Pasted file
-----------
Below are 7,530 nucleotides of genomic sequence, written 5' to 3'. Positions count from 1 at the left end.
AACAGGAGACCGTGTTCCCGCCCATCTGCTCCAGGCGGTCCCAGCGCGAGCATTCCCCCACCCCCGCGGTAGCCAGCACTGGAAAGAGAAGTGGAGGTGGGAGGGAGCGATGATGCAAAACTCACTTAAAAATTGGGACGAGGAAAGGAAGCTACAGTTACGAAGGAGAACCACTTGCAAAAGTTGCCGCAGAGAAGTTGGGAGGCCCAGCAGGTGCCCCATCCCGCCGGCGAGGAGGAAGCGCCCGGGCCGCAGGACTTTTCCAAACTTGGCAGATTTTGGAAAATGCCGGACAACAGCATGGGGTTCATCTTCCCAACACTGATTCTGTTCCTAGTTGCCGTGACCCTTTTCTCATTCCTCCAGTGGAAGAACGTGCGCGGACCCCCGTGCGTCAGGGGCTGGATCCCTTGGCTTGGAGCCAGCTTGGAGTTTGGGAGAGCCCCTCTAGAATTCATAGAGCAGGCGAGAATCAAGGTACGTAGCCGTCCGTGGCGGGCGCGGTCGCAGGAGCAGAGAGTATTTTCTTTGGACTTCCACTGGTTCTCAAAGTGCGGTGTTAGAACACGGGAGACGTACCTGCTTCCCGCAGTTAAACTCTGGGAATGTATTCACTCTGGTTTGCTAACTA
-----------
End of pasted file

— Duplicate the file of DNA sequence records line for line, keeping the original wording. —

Below are 7,530 nucleotides of genomic sequence, written 5' to 3'. Positions count from 1 at the left end.
AACAGGAGACCGTGTTCCCGCCCATCTGCTCCAGGCGGTCCCAGCGCGAGCATTCCCCCACCCCCGCGGTAGCCAGCACTGGAAAGAGAAGTGGAGGTGGGAGGGAGCGATGATGCAAAACTCACTTAAAAATTGGGACGAGGAAAGGAAGCTACAGTTACGAAGGAGAACCACTTGCAAAAGTTGCCGCAGAGAAGTTGGGAGGCCCAGCAGGTGCCCCATCCCGCCGGCGAGGAGGAAGCGCCCGGGCCGCAGGACTTTTCCAAACTTGGCAGATTTTGGAAAATGCCGGACAACAGCATGGGGTTCATCTTCCCAACACTGATTCTGTTCCTAGTTGCCGTGACCCTTTTCTCATTCCTCCAGTGGAAGAACGTGCGCGGACCCCCGTGCGTCAGGGGCTGGATCCCTTGGCTTGGAGCCAGCTTGGAGTTTGGGAGAGCCCCTCTAGAATTCATAGAGCAGGCGAGAATCAAGGTACGTAGCCGTCCGTGGCGGGCGCGGTCGCAGGAGCAGAGAGTATTTTCTTTGGACTTCCACTGGTTCTCAAAGTGCGGTGTTAGAACACGGGAGACGTACCTGCTTCCCGCAGTTAAACTCTGGGAATGTATTCACTCTGGTTTGCTAACTA